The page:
Erin Lane wants to help millennials and those who love them understand the real countercultural impulse of the church.
Attendance is down at church. At most places, there is a lag at Sunday morning services, Sunday school, or mid-week programs. It’s not just your church. It’s most churches.
A new study finds that Americans say they attend religious services more than they actually do. Is this bad news for churches?
I know a guy, a committed church member, who missed his own grandchild's baptism. It was far away, on a Sunday that was a busy one for his own church. So he felt compelled to skip the trip and go to church. This impressed me. It's hard to imagine such a thing at the church where I work.
We hear a lot about the "nones" these days: Americans who claim no connection to any particular faith. We'll hear a lot more too, as recent studies document this ever-expanding slice of the American demographic pie. We hear less, however, about the nones as individuals. But like any pastor, I’ve known more than a few in my time. At 20 percent of society, they are literally everybody's friends and neighbors.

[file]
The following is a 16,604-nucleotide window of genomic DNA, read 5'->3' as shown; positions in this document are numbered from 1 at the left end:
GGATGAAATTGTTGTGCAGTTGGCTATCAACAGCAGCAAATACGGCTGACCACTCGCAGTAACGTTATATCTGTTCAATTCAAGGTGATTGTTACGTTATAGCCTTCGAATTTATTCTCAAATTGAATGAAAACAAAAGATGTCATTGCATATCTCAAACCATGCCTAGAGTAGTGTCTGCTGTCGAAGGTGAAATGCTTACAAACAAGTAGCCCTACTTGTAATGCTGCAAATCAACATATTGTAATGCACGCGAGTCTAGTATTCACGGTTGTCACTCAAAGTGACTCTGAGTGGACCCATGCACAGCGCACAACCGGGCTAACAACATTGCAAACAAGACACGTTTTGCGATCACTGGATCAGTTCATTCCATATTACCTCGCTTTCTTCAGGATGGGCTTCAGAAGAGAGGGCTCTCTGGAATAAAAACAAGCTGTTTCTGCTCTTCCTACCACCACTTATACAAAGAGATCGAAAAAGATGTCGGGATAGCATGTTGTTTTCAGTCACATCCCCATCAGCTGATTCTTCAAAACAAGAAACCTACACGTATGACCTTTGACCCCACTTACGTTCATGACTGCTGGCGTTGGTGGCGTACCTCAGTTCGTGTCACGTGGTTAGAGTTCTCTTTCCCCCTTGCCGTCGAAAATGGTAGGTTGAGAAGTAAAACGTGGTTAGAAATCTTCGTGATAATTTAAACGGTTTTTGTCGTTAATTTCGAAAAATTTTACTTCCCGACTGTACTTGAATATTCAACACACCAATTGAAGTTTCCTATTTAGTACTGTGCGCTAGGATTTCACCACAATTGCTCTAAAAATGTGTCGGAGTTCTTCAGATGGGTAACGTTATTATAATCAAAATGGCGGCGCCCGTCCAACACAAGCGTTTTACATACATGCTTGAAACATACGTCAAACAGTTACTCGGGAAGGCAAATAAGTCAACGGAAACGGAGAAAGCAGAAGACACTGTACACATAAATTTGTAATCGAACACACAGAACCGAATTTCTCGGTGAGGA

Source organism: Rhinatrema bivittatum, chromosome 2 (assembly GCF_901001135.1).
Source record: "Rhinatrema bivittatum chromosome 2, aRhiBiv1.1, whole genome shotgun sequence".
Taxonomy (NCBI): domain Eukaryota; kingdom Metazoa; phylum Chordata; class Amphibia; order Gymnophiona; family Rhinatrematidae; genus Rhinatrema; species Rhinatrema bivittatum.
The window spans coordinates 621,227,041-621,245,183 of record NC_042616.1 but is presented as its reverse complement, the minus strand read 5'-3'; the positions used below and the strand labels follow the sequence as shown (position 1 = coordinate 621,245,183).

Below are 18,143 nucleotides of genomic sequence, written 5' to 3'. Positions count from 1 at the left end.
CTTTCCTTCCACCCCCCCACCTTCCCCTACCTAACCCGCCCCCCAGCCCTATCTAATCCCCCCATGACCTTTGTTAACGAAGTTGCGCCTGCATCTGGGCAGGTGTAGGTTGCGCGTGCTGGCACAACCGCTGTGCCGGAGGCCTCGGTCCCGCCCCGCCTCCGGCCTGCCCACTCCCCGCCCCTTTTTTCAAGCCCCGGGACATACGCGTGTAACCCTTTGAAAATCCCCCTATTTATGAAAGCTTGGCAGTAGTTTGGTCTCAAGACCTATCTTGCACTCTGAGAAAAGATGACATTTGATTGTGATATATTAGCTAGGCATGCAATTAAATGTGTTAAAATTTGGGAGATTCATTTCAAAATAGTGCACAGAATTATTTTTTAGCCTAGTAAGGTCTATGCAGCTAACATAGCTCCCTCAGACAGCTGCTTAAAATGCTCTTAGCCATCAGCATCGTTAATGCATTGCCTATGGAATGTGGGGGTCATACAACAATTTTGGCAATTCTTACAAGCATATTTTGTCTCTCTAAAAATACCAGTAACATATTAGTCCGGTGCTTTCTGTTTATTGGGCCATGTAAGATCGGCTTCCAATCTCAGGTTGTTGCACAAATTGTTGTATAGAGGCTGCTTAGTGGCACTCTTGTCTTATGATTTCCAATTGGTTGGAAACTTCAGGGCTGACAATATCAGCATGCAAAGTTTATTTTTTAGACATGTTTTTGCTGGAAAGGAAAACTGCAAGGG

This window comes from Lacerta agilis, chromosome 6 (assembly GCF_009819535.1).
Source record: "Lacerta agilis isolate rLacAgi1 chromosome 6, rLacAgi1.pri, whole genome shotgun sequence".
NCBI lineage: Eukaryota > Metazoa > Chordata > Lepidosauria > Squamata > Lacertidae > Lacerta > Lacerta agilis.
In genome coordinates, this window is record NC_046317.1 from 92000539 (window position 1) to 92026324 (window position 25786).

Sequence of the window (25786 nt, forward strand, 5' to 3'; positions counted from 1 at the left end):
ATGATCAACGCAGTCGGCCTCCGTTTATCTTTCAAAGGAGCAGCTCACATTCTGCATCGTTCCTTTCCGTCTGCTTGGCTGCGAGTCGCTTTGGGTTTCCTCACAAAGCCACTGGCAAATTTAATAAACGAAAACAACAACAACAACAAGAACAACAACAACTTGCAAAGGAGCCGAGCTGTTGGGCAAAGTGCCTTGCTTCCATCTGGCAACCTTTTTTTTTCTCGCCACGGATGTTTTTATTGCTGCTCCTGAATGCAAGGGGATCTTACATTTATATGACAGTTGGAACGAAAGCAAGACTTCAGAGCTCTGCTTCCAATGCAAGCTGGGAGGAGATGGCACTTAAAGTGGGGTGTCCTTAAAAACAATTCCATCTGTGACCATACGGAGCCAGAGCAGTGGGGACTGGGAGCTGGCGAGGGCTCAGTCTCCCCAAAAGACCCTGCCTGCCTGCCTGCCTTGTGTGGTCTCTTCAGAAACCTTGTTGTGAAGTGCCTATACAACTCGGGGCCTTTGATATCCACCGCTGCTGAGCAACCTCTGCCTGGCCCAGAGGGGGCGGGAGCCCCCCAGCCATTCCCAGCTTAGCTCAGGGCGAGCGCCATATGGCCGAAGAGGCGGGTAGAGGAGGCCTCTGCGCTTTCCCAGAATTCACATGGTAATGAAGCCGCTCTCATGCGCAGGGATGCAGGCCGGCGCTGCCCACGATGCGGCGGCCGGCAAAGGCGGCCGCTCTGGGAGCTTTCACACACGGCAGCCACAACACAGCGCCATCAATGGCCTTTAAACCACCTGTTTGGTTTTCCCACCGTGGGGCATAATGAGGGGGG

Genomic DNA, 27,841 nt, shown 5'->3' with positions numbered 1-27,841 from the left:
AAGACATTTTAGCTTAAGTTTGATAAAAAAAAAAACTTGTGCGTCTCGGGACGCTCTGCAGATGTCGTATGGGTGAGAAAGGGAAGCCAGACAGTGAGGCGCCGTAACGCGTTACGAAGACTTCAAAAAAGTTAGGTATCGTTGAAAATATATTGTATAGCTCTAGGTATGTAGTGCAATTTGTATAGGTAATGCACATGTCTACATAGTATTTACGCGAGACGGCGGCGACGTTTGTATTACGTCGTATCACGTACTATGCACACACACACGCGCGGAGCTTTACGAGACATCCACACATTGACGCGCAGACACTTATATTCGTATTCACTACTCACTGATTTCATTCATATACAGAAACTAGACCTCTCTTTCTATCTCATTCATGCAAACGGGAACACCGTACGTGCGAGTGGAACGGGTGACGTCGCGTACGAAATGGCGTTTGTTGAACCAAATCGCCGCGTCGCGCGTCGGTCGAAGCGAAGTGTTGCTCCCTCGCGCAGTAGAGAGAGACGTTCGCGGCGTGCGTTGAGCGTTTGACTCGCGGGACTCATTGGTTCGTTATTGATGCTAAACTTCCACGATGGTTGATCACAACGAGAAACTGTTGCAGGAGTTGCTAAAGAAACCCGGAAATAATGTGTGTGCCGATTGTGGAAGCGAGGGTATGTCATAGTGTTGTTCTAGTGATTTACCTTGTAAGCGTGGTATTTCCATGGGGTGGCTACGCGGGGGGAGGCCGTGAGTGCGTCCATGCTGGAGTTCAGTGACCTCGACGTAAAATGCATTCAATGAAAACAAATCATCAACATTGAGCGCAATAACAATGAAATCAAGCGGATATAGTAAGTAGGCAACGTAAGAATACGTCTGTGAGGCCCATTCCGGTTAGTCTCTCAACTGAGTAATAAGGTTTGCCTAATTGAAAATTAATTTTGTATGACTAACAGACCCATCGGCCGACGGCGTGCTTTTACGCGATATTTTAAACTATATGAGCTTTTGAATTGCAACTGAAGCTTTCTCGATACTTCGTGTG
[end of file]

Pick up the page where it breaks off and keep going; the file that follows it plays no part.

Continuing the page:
When I left North Carolina at age 22, I never planned to be back in a Baptist church. Years later, here I am.
In Strasbourg, my husband and I became ecclesiastical two-timers. Once we'd done that, it was easy to become three-timers.
Men and the church are often at odds. Sadly, many of the reasons researchers give for this are as insulting as they are misguided.
I knew that mainline congregants tend to be older than the general population. The average member is about 58, whereas the average American is age 38. The latest survey from Hartford Seminary fills in the picture with this piece of data: in more than half (52.7 percent) of mainline Protestant congregations, a third or more of the members are 65 years old or older.
Do people join a church because they share its members' beliefs? This has become the putative ideal, the only pure motivation for church affiliation. But I have seldom heard it voiced at our new members' class.
Many people assume that there has been a steady decline in worship attendance for all the mainline denominations since the mid-1960s—the era when most of them began to see their memberships decline. But trends in attendance have actually followed their own patterns.